So Larko did his due diligence and put the numbers together and went back to the two customers. “I told them ‘this is what I need to get from you to make the move into parking lot sweeping,’” he says. “They agreed to provide that as far as number of sweeps a week and dollars so I went out and bought a sweeper and in December 1996 I started sweeping eight properties, seven nights a week.”
That was the real start of today’s Katsam LLC, but it wasn’t the turning point.
“The real turning point for our sweeping business came in 1999, when one of our trucks ended upside down and totaled on Highway 70,” he says. “The seriousness of the accident made me question why I was in parking lot sweeping. I reviewed the financials of the sweeping operation to see if we were making money since I saw the end of my whole business on the highway -- and the answer was ‘Yes , it is making money so let’s grow it.”
It was at that point that Larko started aggressively pursuing and signing accounts. By 2001 he had three sweepers running every day (with a backup sweeper in the yard) servicing more than 50 accounts, most of which were seven-day-a-week sweeps.
“We were aggressive and it was growing and we continued adding on every year,” Larko says. “From 2001-2006 we averaged adding a truck a year. In 2006 we were running eight trucks every day and on weekends we ran two shifts with two or three trucks out during the day so as not to interfere with the night shift.”
No More Donuts in the Parking Lot
Installation and monitoring of the GPS system has helped Katsam in a number of ways, some involving cost control -- and some just plain control.
- Nicholas monitors the GPS daily, and by keeping close tabs he can see if there’s something that needs further investigation. “I know what to look for and if something looks out of whack then I dig a little deeper to figure out why,” Nicholas says. “For example, if I see 140 minutes of nonproductive time on a route that raises a red flag.” He says that has happened several times but there have been good reasons for it – usually. “In a case like that it’s usually an equipment breakdown or something like that. It doesn’t necessarily mean they just sat there in the cab but it makes me look to see what was going on,” he says.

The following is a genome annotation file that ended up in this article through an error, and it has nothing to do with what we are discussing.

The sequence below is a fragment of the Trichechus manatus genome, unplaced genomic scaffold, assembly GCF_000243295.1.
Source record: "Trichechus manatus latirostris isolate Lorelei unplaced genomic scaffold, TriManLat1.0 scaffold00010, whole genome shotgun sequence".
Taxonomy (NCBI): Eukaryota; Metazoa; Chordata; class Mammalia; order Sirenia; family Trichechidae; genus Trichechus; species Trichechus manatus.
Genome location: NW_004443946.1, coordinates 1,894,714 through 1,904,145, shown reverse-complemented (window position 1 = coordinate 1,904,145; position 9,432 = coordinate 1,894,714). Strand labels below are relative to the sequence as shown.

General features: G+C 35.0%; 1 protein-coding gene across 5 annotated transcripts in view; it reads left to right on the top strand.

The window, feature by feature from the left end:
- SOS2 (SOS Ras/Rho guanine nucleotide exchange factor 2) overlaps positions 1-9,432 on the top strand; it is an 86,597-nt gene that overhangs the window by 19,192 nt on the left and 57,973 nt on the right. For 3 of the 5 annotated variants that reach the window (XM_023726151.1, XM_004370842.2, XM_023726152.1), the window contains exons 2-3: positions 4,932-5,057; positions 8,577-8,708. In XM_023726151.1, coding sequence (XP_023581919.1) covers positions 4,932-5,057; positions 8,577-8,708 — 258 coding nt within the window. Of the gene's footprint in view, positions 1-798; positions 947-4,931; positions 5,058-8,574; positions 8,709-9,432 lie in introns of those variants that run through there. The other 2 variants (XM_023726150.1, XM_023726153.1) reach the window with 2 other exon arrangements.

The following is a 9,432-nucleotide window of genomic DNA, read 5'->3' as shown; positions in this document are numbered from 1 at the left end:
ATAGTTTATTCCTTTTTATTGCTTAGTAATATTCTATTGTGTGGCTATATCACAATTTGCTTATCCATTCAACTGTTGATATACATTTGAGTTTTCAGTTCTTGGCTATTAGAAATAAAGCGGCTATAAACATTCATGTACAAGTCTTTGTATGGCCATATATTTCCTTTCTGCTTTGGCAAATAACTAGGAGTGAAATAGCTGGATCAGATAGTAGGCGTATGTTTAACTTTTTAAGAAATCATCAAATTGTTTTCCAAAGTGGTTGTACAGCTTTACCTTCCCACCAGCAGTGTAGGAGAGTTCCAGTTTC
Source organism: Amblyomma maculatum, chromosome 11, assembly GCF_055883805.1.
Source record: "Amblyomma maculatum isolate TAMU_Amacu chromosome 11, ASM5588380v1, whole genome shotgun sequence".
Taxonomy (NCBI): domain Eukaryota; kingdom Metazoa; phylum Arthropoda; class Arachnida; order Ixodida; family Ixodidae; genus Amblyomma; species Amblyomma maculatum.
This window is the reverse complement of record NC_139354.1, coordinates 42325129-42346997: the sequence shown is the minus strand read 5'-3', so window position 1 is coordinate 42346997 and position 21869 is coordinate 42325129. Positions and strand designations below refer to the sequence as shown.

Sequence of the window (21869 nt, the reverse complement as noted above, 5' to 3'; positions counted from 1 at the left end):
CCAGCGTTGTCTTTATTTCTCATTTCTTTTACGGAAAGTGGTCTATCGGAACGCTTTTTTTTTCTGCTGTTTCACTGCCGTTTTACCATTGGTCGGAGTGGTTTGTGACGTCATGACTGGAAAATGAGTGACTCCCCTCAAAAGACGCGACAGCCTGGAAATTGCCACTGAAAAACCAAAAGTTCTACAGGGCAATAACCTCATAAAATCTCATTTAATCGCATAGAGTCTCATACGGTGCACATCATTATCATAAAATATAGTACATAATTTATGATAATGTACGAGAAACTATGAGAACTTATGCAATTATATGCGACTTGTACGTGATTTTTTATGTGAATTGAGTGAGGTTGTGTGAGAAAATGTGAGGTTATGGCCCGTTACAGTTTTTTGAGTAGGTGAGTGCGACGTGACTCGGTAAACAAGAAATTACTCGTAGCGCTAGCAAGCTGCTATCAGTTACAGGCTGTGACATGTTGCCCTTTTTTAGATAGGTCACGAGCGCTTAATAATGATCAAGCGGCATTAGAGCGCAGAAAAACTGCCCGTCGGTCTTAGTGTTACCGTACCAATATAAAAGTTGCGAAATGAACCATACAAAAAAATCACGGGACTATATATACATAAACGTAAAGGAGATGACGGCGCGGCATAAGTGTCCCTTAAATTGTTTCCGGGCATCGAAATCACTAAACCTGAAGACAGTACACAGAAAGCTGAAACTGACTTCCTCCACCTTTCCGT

- Helps Katsam control fuel costs because it monitors engine hours (primarily for maintenance purposes). “But if we see for example that the auxiliary engine ran for nine hours...well, they’re not sweeping the parking lot for nine hours. Turn the darn thing off!”
- Drives preventive maintenance by tracking and tallying hours and miles that dictate when it’s time for certain maintenance.
- Used as a training tool. Because the GPS tracks the sweeper’s route and speed it can be used to show a driver how to change his sweeping pattern (or prove to him Nicholas and Larko can tell when he’s doing donuts in the parking lot).
Tires and Trash Bags
Larko says the current cutback in demand for sweeping is compounded by the rising expenses the sweeping companies can’t pass on to customers. “Costs have gone up tremendously—fuel, replacement parts, trash bags—and we know our costs at one moment and we bid work based on those costs,” Larko says. “But costs keep going up and we can’t pass those increases along because we have a contract to sweep for X dollars -- and few properties are allowing us to add a surcharge even if we can document it.”
Examples of cost increases Larko cites are trash bags and tires. He says they used to buy trash bags a pallet at a time for 6-7 cents per bag; today Katsam buys only enough for six weeks and is paying 11 cents per bag. And when you’re using 4000 bags a year that adds up.
Tires, he says, are a huge expense item for all sweepers, but it’s an expense that can be controlled. “Rookie drivers will get 6000 miles on a set of front tires where a team who knows what they’re doing can get 18000 miles out of a set. If I can jump from 6000 to 12000 miles per tire we’ve really cut expenses,” he says. “If we can get 14,000 miles out of a set of tires we’re doing great.”